Folsom points are projectile points associated with the Folsom tradition of North America. The style of tool-making was named after the Folsom site located in Folsom, New Mexico, where the first sample was found in 1908 by George McJunkin within the bone structure of a bison, an animal hunted by the Folsom people in New Mexico. The Folsom point was identified as a unique style of projectile point in 1926.
The points are bifacially worked and have a symmetrical, leaf-like shape with a concave base and wide, shallow grooves running almost the entire length of the point. The edges are finely worked. The characteristic groove, known as fluting, may have served to aid hafting to a wooden shaft or dart. Use-wear studies have shown that some examples were used as knives as well as projectile points. The fluting required great technical ability to effect, and it took archaeologists many years of experimentation to replicate it. This point is thought to be the pinnacle of the fluting technology. The flute was made by creating a nipple platform at the center of the base. The remnants of the nipple may be present on completed examples.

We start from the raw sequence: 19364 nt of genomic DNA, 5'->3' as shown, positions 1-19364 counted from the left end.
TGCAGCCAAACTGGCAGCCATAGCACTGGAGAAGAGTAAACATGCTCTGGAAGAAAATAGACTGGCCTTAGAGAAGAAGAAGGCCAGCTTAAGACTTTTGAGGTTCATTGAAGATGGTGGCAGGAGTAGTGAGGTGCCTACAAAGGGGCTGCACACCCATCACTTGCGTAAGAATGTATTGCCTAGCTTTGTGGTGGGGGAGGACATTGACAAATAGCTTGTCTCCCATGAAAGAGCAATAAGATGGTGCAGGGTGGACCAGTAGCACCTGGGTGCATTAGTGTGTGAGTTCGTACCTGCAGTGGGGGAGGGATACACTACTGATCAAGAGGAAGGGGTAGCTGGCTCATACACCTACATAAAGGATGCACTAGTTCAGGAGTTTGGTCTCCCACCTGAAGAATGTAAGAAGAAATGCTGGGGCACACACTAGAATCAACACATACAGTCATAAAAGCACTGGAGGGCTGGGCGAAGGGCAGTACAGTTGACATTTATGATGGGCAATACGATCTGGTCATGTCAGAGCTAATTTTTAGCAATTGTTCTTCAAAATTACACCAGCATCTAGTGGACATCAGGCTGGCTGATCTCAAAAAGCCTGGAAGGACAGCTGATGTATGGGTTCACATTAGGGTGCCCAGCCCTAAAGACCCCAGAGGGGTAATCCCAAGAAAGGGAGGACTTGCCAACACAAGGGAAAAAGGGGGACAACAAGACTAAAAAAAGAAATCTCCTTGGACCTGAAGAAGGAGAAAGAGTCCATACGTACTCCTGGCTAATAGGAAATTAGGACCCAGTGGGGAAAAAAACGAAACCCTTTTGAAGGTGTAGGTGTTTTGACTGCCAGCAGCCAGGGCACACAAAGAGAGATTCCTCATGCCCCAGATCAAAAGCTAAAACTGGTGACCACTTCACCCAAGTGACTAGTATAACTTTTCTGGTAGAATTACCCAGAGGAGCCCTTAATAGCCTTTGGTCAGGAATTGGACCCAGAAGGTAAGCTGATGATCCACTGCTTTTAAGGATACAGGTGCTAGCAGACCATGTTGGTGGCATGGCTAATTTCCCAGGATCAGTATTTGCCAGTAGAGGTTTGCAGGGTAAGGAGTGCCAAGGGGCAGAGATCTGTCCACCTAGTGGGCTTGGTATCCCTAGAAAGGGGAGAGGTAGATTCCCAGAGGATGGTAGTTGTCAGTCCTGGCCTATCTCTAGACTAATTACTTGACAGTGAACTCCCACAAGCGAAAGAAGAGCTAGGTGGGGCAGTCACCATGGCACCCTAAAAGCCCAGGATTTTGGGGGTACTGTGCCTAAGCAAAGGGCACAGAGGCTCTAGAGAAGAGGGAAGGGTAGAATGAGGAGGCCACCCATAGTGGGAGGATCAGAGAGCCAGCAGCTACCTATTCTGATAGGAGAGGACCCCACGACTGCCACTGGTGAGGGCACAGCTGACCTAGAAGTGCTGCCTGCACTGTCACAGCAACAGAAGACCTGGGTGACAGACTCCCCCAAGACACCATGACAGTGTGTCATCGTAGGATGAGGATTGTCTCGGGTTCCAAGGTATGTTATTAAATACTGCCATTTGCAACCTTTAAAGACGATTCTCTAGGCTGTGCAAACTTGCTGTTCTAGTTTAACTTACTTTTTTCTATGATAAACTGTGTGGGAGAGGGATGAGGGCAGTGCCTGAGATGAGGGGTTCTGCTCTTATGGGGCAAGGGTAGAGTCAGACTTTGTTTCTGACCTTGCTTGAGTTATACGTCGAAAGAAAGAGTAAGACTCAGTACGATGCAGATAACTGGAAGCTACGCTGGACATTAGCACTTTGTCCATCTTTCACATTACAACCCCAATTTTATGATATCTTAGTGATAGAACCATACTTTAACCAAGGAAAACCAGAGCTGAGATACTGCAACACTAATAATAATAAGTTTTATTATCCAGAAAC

Folsom points are found widely across North America and are dated to the period between 9500 BCE and 8000 BCE. The discovery of these artifacts in the early 20th century raised questions about when the first humans arrived in North America. The prevailing idea of a time depth of about 3,000 years was clearly mistaken.
In 1932, an even earlier style of projectile point was found, Clovis, dating back to 11,500 BCE. Clovis points have been found in situ in association with mammoth skeletons.
In the Great Plains area, the use of Folsom points was supplanted over time by Plano points of the various Plano cultures.